The age of electronics; one-click shopping, online friendships, and math applications may be making our children more technologically savvy but with too much technology, children are growing up with weak hands and fingers. Tablets and other electronic devices are now becoming staple items in the classroom, and kids are now using these devices at younger ages as methods parents use to distract kids at restaurants and other public places. This increase in device time may be preventing children from developing necessary hand strength to hold pencils, cut with scissors and perform other tasks that children their age should be able to do.
5 Simple Ways to Develop Hand Strength at Home
According to a new review from the Heart of England Foundation NHS Trust, kids are coming into classrooms ill-prepared for writing, fastening buttons or other activities that require finger muscle strength. The British pediatric doctors behind the study say technology is to blame, and the lack of traditional fine motor activities such as lacing cards, stringing beads, and coloring just to name a few.
1. Water Squeeze
What child doesn't love bath time? Throw in some various washcloths and sponges and have your child squeeze the water out of them.
2. Carrying Shopping Bags
Preschoolers love to help out around the house. Have your child help by carrying grocery sacks from the car to the kitchen.
3. Use a Water Bottle
Assign chores such as spraying the plants, washing windows or cleaning table tops using a water spray bottle. The child can increase his grip strength by squeezing the trigger on the water bottle.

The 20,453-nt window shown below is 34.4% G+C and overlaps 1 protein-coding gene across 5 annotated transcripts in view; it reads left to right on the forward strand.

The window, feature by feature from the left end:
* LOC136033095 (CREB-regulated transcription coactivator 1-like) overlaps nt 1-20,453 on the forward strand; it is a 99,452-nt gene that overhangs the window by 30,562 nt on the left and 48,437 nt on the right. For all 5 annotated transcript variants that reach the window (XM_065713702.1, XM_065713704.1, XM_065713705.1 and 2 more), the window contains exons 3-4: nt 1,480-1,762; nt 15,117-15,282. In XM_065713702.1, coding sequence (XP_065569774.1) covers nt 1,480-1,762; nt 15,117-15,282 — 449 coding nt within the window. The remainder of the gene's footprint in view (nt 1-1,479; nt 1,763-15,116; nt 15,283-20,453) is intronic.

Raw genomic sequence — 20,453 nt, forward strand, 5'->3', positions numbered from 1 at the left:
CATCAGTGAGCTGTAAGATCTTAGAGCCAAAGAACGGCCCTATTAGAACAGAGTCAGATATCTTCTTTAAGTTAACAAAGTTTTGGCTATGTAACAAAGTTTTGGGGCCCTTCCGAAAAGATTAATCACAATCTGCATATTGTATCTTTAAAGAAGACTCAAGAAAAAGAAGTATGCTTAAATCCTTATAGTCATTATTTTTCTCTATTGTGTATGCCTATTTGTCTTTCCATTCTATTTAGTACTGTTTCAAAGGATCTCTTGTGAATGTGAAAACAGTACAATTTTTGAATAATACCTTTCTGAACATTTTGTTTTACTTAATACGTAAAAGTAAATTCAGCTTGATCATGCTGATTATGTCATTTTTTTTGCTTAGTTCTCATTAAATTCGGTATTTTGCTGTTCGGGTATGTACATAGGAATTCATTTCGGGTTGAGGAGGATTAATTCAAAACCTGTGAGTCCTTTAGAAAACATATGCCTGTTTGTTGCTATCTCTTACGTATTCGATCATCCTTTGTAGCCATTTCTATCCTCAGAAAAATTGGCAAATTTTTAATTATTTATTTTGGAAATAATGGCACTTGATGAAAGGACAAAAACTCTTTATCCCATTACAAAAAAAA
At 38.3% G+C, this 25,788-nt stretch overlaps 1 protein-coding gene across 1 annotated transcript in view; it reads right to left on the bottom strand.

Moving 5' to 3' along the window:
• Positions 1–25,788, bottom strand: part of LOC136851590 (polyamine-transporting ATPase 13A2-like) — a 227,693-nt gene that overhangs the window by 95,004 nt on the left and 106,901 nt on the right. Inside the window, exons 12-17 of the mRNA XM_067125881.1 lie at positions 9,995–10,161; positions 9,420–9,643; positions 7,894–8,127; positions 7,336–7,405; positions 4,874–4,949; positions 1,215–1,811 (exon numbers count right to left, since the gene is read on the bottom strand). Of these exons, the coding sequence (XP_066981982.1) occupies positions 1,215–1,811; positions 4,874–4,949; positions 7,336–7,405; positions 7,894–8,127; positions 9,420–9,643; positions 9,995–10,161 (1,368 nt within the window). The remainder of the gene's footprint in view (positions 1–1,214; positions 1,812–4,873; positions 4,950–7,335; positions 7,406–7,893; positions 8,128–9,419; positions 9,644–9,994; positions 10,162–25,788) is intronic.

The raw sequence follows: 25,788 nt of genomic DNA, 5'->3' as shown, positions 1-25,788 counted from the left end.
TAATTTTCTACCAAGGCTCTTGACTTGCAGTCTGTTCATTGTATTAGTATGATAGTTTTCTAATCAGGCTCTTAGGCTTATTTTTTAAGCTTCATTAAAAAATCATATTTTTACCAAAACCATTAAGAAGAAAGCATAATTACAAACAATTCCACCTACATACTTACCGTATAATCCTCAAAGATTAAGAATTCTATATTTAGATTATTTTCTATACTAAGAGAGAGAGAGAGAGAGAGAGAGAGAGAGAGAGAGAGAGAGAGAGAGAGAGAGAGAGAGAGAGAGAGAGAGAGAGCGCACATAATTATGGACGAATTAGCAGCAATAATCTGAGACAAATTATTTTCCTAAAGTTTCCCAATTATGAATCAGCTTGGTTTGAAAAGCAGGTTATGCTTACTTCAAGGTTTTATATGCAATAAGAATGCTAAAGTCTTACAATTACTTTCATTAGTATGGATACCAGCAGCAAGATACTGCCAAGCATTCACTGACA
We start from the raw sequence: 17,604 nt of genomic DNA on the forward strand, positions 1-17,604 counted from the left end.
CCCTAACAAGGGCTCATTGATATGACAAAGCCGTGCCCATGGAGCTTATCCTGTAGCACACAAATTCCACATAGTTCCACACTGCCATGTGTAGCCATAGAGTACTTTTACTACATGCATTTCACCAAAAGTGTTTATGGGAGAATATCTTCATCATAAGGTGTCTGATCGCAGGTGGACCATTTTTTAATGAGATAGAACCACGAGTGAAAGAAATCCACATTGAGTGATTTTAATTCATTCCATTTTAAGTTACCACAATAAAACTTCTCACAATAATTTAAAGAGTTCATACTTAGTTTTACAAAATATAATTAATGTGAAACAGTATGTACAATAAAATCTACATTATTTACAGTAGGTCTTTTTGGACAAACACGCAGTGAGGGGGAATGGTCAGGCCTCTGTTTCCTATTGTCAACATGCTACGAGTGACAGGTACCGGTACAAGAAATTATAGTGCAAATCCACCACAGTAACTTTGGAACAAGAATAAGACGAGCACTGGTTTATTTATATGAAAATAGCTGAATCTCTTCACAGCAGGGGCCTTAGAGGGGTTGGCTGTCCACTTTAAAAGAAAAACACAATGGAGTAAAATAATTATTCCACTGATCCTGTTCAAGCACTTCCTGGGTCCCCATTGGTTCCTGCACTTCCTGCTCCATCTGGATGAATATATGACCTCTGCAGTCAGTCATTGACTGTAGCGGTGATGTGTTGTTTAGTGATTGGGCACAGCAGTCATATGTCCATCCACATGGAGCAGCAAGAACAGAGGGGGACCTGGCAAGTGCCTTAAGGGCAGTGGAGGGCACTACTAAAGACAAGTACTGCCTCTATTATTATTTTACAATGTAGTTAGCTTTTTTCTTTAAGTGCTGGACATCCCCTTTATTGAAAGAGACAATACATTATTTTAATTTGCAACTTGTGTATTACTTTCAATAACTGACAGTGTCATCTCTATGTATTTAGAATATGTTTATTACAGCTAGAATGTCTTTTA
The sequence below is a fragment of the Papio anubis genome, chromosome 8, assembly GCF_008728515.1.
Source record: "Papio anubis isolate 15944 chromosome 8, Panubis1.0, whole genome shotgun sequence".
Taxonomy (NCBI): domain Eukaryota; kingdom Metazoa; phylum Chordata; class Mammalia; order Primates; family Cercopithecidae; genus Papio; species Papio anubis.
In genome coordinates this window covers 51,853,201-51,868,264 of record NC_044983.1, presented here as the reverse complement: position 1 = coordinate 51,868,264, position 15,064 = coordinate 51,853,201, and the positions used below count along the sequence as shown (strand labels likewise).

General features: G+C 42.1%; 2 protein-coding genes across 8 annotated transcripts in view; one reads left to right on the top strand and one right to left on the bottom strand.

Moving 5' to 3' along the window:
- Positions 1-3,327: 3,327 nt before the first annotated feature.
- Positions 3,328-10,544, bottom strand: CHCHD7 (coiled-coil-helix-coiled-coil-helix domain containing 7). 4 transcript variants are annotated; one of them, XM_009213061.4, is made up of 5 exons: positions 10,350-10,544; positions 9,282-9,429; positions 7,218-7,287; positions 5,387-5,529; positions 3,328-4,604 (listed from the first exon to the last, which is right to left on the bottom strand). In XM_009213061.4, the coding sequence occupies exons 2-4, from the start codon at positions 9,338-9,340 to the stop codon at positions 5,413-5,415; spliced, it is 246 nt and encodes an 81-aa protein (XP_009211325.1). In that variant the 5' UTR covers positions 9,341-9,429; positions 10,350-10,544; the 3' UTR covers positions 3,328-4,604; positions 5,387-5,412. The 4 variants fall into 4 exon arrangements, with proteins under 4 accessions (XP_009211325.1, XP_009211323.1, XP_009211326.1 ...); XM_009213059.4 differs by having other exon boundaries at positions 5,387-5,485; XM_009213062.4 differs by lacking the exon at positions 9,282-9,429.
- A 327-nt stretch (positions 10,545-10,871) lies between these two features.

4. Tug of War
Using a small dish towel, play tug of war, encouraging the child to hold tight while you pull the cloth.
5. Play Dough
All of the squishing, pinching, rolling and squeezing help to strengthen the muscles in the fingers and hands.
Developing your child's hand strength and fine motor skills is linked to more than just handwriting and zipping zippers. Researchers have found a connection between how the brain transitions from right-brained learning (creative, emotions) to move left-brained learning (logical, critical thinking). If the brain fails to transition from right brain learning to left brain learning, children become more emotional instead of logical as they get older. This may be one reason why parents and teachers are seeing more attention issues in the classroom, sensory struggles, and meltdowns.